the club house each Monday morning.
Eight. men will make the trip to
Lansing Saturday to engage the Spar-
tans in the opening meet of the sea-
son. The eight men already named
on the Varsity squad will probably be
the men who will play.
The match will be played at the
Lansing Country Club and will start
at 12 o'clock.
Cappon Up In Air
Over Meaning Of'
Cage Rule Change
Because as yet he has not received
the complete text of the new rule gov-
erning the pivot play, made by the
national basketball rules committee
last week, Coach Franklin Cappon
was unable to say just what effect it
would have on the Michigan offense.
The press reported the rules com-
mittee as saying that a player "may
not remain in the flee throw lane
with or without the ball, for more
than three seconds except when try-
ing for a loose ball." No definition
as to what the free throw lane con-
stitutes was included. Cappon was
not sure whether the section behind
the foul line was part of the lane in-
dicated in the new rule, for he had
understood prior to the meeting, that
the committee was going to leave
this section open.
The Intramural Building will
be open until 8 p.m. on Monday,
Tuesday, Wednesday, Thursday,
and Friday. The building will
close at 6 p.m. on Saturday. The
building will not be open on Sun-

SnoweHalts Oberlin
Game; Nine Returns
Michigan's Varsity baseball
team returned from its spring
training trip early last night after
the final game with Oberlin had
been snowed out.
Out of five games played on
the trip the Wolverines won two.
They defeated Marshall College
and Navy, while falling before
Duke, Virginia, and Maryland.
After Ford, the first batter, had
singled yesterday, snow swept-I
over the playing field with suchC
fury that the game could not bea
Michigan's next game is withB
with Ohio State Friday.
Ward Stars In t
Defeat As Alix1
Fraetures Leg
Loss Of Star Two-Miler
S'ikes Serious Blow At
A cold rain and grim tragedy fea-
tured the Michigan-California dual
track meet on Saturday, in which a
superbly balanced Golden Bears team
downed a valiant Wolverine squad led
by Willis Ward, 76% to 54.
The bad weather overshadowed
brilliant performances in any event,
and the tragedy came as Neree Alix
junior two-mile star, fell and broke
his leg while leading the distance
run. With Alix lying on the track
in obvious agony, Walter Stone, his
sophomore teammate, was forced to
hurdle the injured star, going on to
take second place behind Bob Fowler
of California.
Alix's Loss Is Blow to Team
Alix's injury was a great blow to the
Wolverine squad, and his absence at
least for the remainder of the season
will materially decrease the team's
strength. Alix was Conference two-
mile champion while a sophomore
and placed third in the indoor meet
this season.
Most pleasing to Michigan fans
was the showing of Willis Ward, who
opened the outdoor season by scoring
17 points. The big star tied for first
in the high jump with his teammate,
Konrad Moisio, won the broad jump,
the high hurdles, and placedsecond
in the hundred behind the fleet
George Anderson of California.
See Two Dead Heats
Two dead heat finishes were re-
corded in the meet, with Howard Da-
vidson running even with Brace of
California in the half-mile and the
two-mile relays team coming in
The Golden Bears demonstrated
their strength in the weight events,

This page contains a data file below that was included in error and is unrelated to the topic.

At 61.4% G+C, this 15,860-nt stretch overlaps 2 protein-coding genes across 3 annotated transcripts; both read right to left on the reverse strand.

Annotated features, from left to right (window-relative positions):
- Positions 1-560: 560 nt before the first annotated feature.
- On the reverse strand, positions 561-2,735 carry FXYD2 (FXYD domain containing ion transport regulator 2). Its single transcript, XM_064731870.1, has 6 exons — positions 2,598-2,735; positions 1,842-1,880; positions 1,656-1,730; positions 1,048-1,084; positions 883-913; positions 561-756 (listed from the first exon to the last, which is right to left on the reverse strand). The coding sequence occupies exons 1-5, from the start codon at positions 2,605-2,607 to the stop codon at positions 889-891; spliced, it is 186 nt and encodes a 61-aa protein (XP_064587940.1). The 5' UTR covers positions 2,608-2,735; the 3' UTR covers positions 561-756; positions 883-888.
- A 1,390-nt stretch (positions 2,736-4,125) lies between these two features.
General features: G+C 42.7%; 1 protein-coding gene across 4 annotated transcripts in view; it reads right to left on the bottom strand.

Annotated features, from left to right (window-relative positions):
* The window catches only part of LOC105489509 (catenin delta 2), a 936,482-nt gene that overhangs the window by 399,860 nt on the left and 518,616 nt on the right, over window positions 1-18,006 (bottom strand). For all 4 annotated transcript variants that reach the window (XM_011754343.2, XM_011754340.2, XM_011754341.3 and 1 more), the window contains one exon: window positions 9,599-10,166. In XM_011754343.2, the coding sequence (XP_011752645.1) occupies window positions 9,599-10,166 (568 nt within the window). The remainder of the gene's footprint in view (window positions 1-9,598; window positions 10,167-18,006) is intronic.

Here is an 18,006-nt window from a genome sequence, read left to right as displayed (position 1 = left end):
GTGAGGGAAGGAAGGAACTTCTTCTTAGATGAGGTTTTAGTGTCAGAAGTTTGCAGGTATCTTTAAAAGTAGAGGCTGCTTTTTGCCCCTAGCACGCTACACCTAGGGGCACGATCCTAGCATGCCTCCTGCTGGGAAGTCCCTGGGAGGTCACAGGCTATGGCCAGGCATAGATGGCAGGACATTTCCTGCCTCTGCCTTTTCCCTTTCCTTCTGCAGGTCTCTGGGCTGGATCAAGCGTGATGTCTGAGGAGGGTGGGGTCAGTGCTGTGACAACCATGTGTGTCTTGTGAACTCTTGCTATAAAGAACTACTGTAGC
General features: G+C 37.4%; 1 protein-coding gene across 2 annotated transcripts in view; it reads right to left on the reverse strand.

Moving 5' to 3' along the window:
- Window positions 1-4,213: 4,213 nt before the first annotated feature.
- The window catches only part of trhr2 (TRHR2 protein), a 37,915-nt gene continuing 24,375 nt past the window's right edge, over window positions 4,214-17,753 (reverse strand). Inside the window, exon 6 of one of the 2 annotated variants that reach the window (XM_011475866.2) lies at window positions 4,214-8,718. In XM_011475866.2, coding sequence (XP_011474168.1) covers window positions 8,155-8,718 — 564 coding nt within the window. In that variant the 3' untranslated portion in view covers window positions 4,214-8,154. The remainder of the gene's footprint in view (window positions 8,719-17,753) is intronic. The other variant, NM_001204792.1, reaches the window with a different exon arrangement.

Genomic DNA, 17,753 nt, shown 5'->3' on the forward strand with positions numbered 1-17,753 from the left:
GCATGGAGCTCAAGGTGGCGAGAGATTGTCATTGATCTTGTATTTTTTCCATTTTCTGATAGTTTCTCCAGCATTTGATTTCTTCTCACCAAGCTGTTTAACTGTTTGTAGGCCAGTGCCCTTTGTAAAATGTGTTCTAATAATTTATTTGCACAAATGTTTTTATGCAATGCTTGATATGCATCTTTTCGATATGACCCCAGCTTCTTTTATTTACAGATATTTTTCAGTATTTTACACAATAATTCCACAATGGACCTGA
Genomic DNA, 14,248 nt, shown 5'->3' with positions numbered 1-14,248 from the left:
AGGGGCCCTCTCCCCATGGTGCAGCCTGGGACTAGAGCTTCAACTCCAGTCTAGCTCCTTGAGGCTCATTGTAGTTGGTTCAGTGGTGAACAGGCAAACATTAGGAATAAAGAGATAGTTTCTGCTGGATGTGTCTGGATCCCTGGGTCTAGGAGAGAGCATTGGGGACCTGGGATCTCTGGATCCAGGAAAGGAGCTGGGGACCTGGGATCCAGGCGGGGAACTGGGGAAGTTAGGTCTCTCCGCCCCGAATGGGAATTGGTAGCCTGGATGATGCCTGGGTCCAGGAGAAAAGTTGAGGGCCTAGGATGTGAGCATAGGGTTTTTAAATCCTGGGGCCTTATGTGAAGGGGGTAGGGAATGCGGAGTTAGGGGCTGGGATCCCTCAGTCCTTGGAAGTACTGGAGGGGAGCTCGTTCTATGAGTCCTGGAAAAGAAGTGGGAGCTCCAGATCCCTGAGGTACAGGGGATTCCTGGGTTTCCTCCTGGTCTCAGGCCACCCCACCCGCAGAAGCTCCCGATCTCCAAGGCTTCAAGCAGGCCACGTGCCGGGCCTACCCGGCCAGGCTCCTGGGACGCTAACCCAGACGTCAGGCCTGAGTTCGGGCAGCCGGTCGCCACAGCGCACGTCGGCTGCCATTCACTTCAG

piling up their winning margin in the
shot put, javelin, and discus, taking
25 points while Michigan was gather-
ing but two.
The Wolverine squad, without Alix,
who will remain in a California hos-
pital for two weeks, will arrive in
Ann Arbor tomorrow at 3:30 p.m.

Letter Awards
To 17 Tankmen
Are Announced
Eight Sophomores, Four
Juniors To Return For
Next Year's Squad
Seventeen members of Michigan's
Big Ten and National Collegiate
championship swimming team will be
awarded Varsity letters, it was an-
nounced yesterday by Coach Matt
The Wolverine tankmen have hung
up their suits for the year after a
successful campaign in the East, and
the only task left for them is to elect
a captain for next season
Co-CaptainsBob Renner and Tayl-
lor Drysdale head the list of letter-
winners, which includes four seniors,
five juniors, and eight sophomores.
Aside from the Wolverine leaders,
the other men who will graduate
in June are Ogden Dalrymple and
Chuck Drew. Tex Robertson among
the juniors will be ineligible next
year due to the Conference three-
year rule.
Juniors returning next season in-
clude Frank Fehsenfeld, Ned Diefen-
dorf, and Der Johnston, divers; and
Dick Blake, free-styler.
The sophomores who were honored
are Jack Kasley, Bill Crittenden, and
Ed VanderVelde, breast-stroke swim-
mers; Fred Cody, back-stroker; Ben
Grady, diver; and Frank Barnard,
Bob Mowerson, and Paul Keeler, free-
style performers.
Renner and Drysdale are being
awarded their third "M," and Dal-
rymple, Robertson, Johnston, and
Blake are being honored for the sec-
ond time.
Kahn's Return
Brings Varsity
To Top Form
The Wolverine tennis squad is at
full strength, ready for the opening
matches against Ypsilanti, for the re-
turn of the squad to outdoor practice
finds Howard Kahn again on the
Kahn, who was on the injured list
with bad leg before vacation, was
one of the stars of last year's team,
and his loss would have been a serious
handicap to the Maize and Blue net-
With the Normal contest little more
than a week off, Coach Johnstone
plans to devote the rest of this week
to ranking matches. Bob Anderson,
a senior out for the first time, and
Kahn lead the list as probable rank-
ing players. Captain Seymour Siegel,
Milton Eskowitz, Ted Thorward, Bud
Dreyfuss and Art Sempliner are the
other experienced candidates.
Johnny Rodriguez, Porto Rican
star, Miller Sherwood, and Jarvis
Dean complete the list. Coach John-
stone expects to pick his squad to
face the Normal aggregation by Sat-


GREENE'S believe that now is the
time for you to get those overworked
vacation suits as well as your Spring
clothes that have been in the closet

Burr, Pa

all winter pressed.

It is only

- - - a a a a a a I










is now located at
Between South U & Hill
Still serving those same,
scintillating smooth

__.. _._

Let us suggest that your Spring
Hat be cleaned and blocked
in preparation for EASTER.
Dobbs Use the Some Blocking
Equipment Used In Our Plant.

F- R-E-E

Complete inspection of garment,
Resewing of Any Torn Seams.
Resewing of Missing Buttons.

Cuffs and

Pockets Brushed Out.